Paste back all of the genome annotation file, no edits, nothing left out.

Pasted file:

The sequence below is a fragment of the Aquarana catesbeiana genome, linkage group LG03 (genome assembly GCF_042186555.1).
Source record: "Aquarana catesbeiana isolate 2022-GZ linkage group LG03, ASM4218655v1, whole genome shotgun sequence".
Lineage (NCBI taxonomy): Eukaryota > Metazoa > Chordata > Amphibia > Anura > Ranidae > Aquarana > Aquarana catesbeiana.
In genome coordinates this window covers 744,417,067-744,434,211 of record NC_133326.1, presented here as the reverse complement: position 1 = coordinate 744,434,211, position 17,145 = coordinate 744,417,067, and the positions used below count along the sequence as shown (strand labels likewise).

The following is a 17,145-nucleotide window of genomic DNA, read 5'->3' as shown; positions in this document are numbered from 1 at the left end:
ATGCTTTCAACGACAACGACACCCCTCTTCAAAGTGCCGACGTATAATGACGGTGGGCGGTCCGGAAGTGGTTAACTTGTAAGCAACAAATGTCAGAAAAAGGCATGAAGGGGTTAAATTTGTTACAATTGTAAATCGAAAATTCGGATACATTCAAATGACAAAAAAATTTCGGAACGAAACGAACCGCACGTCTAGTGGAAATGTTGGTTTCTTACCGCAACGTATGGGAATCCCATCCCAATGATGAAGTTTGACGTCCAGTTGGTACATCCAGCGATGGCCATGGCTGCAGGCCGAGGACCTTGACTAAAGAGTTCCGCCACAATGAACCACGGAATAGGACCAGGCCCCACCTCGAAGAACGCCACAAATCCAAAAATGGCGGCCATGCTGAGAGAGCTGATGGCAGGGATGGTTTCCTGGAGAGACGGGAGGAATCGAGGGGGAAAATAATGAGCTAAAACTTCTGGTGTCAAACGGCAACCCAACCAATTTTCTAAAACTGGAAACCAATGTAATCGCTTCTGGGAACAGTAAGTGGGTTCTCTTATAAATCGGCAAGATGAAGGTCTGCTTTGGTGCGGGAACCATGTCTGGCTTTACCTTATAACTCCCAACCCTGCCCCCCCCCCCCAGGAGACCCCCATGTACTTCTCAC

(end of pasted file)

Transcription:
The sequence below is a fragment of the Aquarana catesbeiana genome, linkage group LG03 (genome assembly GCF_042186555.1).
Source record: "Aquarana catesbeiana isolate 2022-GZ linkage group LG03, ASM4218655v1, whole genome shotgun sequence".
Lineage (NCBI taxonomy): Eukaryota > Metazoa > Chordata > Amphibia > Anura > Ranidae > Aquarana > Aquarana catesbeiana.
In genome coordinates this window covers 744,417,067-744,434,211 of record NC_133326.1, presented here as the reverse complement: position 1 = coordinate 744,434,211, position 17,145 = coordinate 744,417,067, and the positions used below count along the sequence as shown (strand labels likewise).

The following is a 17,145-nucleotide window of genomic DNA, read 5'->3' as shown; positions in this document are numbered from 1 at the left end:
ATGCTTTCAACGACAACGACACCCCTCTTCAAAGTGCCGACGTATAATGACGGTGGGCGGTCCGGAAGTGGTTAACTTGTAAGCAACAAATGTCAGAAAAAGGCATGAAGGGGTTAAATTTGTTACAATTGTAAATCGAAAATTCGGATACATTCAAATGACAAAAAAATTTCGGAACGAAACGAACCGCACGTCTAGTGGAAATGTTGGTTTCTTACCGCAACGTATGGGAATCCCATCCCAATGATGAAGTTTGACGTCCAGTTGGTACATCCAGCGATGGCCATGGCTGCAGGCCGAGGACCTTGACTAAAGAGTTCCGCCACAATGAACCACGGAATAGGACCAGGCCCCACCTCGAAGAACGCCACAAATCCAAAAATGGCGGCCATGCTGAGAGAGCTGATGGCAGGGATGGTTTCCTGGAGAGACGGGAGGAATCGAGGGGGAAAATAATGAGCTAAAACTTCTGGTGTCAAACGGCAACCCAACCAATTTTCTAAAACTGGAAACCAATGTAATCGCTTCTGGGAACAGTAAGTGGGTTCTCTTATAAATCGGCAAGATGAAGGTCTGCTTTGGTGCGGGAACCATGTCTGGCTTTACCTTATAACTCCCAACCCTGCCCCCCCCCCCCAGGAGACCCCCATGTACTTCTCAC